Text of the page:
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A dispute with a London graffiti legend known as King Robbo and perhaps some jealousy at Banksy's success mean some graffiti artists will paint over his work where they can find it, a London street art source told NBCNews.com.

For other street artists, the risk is mainly from the authorities.

Corporate clown lasted six days
An artist known as Mau Mau painted an image of Ronald McDonald with sponsors' names on his costume and an Olympic torch belching out black smoke over the Olympic rings on a wall in Ealing, West London. The local authorities painted over it six days later, he told NBCNews.com, despite the wall belonging to a friend of his.

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Mau Mau said he came up with the idea after the Olympic torch relay went past his studio in the Devon area of western England and he "could barely see the torch" because of trucks emblazoned with corporate logos.

"I love to watch sport," Mau Mau said, refusing to give his real name. "I love to see Usain Bolt run the 100 meters … It's lovely to see lots of countries together competing.

"I don't see that as negative at all, it's more the branding side of things. I think it should be run more ethically… it should be more for the people and less about huge corporations," he added.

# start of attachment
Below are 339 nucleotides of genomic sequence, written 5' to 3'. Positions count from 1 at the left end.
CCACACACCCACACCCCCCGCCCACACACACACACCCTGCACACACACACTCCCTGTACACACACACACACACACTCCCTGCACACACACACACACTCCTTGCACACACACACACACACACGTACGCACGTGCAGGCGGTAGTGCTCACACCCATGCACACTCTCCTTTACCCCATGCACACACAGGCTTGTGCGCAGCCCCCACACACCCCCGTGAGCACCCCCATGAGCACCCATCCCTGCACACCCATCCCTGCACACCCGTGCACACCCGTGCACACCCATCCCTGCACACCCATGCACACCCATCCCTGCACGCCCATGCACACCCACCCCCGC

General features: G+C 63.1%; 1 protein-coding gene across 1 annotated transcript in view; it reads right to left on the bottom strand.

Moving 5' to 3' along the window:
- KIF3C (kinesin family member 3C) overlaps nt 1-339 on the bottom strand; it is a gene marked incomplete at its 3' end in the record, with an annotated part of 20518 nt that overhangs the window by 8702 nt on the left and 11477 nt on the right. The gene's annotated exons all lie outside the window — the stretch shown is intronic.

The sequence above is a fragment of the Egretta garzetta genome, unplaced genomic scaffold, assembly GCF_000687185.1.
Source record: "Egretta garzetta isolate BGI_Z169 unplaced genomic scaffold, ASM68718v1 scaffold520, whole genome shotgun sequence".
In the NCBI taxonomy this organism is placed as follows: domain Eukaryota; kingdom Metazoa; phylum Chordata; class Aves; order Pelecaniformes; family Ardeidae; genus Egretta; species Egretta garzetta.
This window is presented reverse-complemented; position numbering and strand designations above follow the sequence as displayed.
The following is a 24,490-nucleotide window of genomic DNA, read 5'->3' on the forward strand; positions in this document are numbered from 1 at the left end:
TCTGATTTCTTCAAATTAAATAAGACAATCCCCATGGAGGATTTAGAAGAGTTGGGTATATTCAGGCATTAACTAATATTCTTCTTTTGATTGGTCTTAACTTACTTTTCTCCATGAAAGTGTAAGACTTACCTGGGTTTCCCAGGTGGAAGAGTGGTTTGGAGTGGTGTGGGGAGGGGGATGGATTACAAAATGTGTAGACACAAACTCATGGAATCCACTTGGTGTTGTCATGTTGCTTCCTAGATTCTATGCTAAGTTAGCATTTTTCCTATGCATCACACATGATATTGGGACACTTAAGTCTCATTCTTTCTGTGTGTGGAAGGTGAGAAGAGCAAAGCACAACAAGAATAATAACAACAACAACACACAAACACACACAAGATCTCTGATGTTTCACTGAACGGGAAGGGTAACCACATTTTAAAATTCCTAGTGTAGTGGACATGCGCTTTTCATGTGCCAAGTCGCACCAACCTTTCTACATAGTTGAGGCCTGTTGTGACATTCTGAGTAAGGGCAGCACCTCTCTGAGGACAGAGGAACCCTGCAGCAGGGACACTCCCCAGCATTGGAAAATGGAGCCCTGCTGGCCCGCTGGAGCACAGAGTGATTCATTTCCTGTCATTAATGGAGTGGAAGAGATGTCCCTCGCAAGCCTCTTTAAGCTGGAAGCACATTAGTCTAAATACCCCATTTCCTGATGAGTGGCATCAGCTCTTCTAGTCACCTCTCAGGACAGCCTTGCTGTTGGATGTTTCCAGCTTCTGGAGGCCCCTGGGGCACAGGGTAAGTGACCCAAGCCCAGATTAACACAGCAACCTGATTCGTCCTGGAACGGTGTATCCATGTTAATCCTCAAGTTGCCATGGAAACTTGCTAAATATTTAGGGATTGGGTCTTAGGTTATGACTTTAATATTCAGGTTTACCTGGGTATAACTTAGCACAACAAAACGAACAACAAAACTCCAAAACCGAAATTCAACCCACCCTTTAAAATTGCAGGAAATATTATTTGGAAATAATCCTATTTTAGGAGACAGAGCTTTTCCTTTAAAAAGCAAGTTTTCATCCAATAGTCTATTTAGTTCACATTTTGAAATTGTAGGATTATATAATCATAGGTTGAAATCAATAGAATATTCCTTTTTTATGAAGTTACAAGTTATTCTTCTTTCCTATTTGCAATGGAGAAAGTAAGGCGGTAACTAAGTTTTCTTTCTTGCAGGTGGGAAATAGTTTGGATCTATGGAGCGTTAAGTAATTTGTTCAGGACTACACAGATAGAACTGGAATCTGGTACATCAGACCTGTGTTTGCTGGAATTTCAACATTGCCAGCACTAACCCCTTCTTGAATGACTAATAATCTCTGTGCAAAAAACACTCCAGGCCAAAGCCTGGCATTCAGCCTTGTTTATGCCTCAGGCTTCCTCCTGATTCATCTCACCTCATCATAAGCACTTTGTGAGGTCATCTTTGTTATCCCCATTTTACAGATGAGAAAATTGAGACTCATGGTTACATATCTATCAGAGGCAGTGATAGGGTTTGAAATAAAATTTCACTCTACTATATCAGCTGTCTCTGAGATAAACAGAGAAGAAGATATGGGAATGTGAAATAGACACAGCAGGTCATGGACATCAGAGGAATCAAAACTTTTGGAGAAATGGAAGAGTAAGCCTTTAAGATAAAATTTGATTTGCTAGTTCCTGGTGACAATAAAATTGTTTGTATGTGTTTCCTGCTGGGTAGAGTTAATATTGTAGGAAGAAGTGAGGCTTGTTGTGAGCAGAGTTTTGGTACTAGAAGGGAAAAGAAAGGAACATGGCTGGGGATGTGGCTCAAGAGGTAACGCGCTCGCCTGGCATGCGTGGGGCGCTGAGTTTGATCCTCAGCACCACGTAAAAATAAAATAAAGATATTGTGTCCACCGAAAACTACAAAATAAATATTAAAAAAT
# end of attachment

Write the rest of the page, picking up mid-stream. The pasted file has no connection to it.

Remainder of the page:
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Teddy Baden, 32, painted the image of one of the Olympic mascots and the overly amorous dog to poke fun at the Olympics in a "non-malicious" way, he said.

"It becomes such a serious thing sometimes," he said, adding that he hoped the image would appeal to the "English sense of humor."

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"We always support the underdog in sport, and we can take a pop at things and have a laugh at ourselves ... it's just a bit of fun," he said.

'Welcome to London, it's gray'
Lee Bofkin, co-founder of Global Street Art, which finds walls that artists are allowed to paint and keeps an archive of images, told NBCNews.com that the "vast majority of [street] art has been satirical, sending up the Olympics, noting its heavy-handed corporate presence, and just sort of generally poking fun."

He expressed disappointment that some art had been painted over, citing a wall in Plaistow, East London, a popular spot for street artists that was until recently covered with art.

"A few weeks ago, it was completely painted gray," Bofkin said. "It's a shame. We're saying to tourists 'Welcome to London, it's gray,' rather than 'Welcome to London, it's colorful.'"

An actor from gangster movie "Lock, Stock and Two Smoking Barrels" is giving walking tours of old underworld haunts in East London, where this month's Olympic Games are being held. NBC's Theresa Cook reports.

The Keep Britain Tidy campaign group once opposed all kinds of graffiti or unauthorized painting on buildings, but no longer.

“What we have a problem with is low-grade ‘tagging,’ that kind of graffiti … that’s just horrible and makes places look unloved,” Helen Bingham, a spokesperson for the group, told NBCNews.com. “We have less of a problem with Banksy-esque street art.”

She said ultimately local people should decide if they wanted an image preserved or removed, but admitted it was a tricky subject.

“One person’s art is another person’s abomination … of all the issues we deal with, it’s the most difficult," Bingham said.